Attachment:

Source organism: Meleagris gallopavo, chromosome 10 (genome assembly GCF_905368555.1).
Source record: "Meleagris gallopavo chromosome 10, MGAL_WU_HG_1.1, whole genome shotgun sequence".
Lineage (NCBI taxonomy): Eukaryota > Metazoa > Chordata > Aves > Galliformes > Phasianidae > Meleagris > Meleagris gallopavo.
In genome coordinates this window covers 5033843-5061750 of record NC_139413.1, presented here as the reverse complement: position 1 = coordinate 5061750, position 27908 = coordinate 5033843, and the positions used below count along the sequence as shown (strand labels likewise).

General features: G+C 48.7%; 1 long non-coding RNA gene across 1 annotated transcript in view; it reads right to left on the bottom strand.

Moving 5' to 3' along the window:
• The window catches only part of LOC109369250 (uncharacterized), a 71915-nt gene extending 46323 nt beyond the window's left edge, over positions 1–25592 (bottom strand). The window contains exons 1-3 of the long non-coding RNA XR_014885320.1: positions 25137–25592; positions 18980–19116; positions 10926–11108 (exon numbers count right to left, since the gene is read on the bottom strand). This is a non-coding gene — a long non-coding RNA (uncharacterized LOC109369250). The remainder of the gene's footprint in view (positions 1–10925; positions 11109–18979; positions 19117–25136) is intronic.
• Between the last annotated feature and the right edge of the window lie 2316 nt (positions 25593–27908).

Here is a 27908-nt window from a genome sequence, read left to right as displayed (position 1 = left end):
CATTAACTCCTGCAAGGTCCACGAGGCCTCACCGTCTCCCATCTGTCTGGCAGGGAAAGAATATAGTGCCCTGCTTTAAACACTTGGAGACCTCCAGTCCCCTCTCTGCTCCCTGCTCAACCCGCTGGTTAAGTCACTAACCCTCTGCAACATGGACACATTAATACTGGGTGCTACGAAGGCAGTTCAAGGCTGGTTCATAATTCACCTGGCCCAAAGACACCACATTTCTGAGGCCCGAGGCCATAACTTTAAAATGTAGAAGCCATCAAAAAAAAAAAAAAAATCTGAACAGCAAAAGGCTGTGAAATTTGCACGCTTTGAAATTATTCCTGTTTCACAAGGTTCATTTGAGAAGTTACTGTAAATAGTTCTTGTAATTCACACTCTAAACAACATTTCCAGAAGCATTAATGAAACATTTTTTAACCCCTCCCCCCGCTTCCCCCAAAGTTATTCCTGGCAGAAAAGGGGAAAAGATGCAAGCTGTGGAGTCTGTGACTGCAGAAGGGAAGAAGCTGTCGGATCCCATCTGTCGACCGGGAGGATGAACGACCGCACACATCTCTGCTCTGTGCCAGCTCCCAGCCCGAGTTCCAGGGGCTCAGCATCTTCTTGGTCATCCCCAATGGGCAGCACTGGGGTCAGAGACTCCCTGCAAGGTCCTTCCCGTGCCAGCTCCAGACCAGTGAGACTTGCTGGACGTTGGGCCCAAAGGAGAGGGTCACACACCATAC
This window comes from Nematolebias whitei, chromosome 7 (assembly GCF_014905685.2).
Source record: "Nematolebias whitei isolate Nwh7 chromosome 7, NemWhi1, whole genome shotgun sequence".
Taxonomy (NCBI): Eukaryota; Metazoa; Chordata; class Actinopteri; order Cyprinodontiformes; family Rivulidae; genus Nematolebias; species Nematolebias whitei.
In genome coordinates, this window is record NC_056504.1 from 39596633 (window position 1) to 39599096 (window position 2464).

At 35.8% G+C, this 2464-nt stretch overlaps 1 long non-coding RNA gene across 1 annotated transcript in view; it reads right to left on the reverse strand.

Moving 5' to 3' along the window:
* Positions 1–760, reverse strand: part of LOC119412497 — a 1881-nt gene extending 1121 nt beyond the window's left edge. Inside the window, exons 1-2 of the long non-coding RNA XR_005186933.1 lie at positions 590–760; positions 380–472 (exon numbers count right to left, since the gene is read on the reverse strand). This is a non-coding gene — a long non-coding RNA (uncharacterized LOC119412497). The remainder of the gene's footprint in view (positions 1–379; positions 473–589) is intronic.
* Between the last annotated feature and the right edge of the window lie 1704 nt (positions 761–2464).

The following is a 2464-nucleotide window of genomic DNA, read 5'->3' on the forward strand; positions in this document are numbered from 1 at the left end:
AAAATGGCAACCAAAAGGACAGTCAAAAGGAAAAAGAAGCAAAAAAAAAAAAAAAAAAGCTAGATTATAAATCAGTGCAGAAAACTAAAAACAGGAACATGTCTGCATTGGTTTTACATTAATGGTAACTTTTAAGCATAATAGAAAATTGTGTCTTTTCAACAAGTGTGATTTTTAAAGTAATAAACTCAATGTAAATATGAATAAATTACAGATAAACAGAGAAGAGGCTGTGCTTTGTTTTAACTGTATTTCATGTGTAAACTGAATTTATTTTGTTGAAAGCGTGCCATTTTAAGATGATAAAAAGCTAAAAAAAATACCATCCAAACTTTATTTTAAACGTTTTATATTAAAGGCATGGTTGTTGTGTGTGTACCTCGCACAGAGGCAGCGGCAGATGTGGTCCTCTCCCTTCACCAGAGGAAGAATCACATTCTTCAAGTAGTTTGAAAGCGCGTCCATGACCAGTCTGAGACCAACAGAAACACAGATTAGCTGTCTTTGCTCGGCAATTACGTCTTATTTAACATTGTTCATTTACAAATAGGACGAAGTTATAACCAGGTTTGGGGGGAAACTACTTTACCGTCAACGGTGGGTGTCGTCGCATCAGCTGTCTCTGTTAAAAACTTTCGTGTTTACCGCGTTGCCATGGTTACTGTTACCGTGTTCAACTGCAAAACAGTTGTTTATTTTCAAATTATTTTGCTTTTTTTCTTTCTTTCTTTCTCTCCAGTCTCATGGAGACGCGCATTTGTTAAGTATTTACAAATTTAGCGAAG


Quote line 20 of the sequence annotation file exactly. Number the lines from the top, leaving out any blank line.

AAAATGGCAACCAAAAGGACAGTCAAAAGGAAAAAGAAGCAAAAAAAAAAAAAAAAAAGCTAGATTATAAATCAGTGCAGAAAACTAAAAACAGGAACATGTCTGCATTGGTTTTACATTAATGGTAACTTTTAAGCATAATAGAAAATTGTGTCTTTTCAACAAGTGTGATTTTTAAAGTAATAAACTCAATGTAAATATGAATAAATTACAGATAAACAGAGAAGAGGCTGTGCTTTGTTTTAACTGTATTTCATGTGTAAACTGAATTTATTTTGTTGAAAGCGTGCCATTTTAAGATGATAAAAAGCTAAAAAAAATACCATCCAAACTTTATTTTAAACGTTTTATATTAAAGGCATGGTTGTTGTGTGTGTACCTCGCACAGAGGCAGCGGCAGATGTGGTCCTCTCCCTTCACCAGAGGAAGAATCACATTCTTCAAGTAGTTTGAAAGCGCGTCCATGACCAGTCTGAGACCAACAGAAACACAGATTAGCTGTCTTTGCTCGGCAATTACGTCTTATTTAACATTGTTCATTTACAAATAGGACGAAGTTATAACCAGGTTTGGGGGGAAACTACTTTACCGTCAACGGTGGGTGTCGTCGCATCAGCTGTCTCTGTTAAAAACTTTCGTGTTTACCGCGTTGCCATGGTTACTGTTACCGTGTTCAACTGCAAAACAGTTGTTTATTTTCAAATTATTTTGCTTTTTTTCTTTCTTTCTTTCTCTCCAGTCTCATGGAGACGCGCATTTGTTAAGTATTTACAAATTTAGCGAAG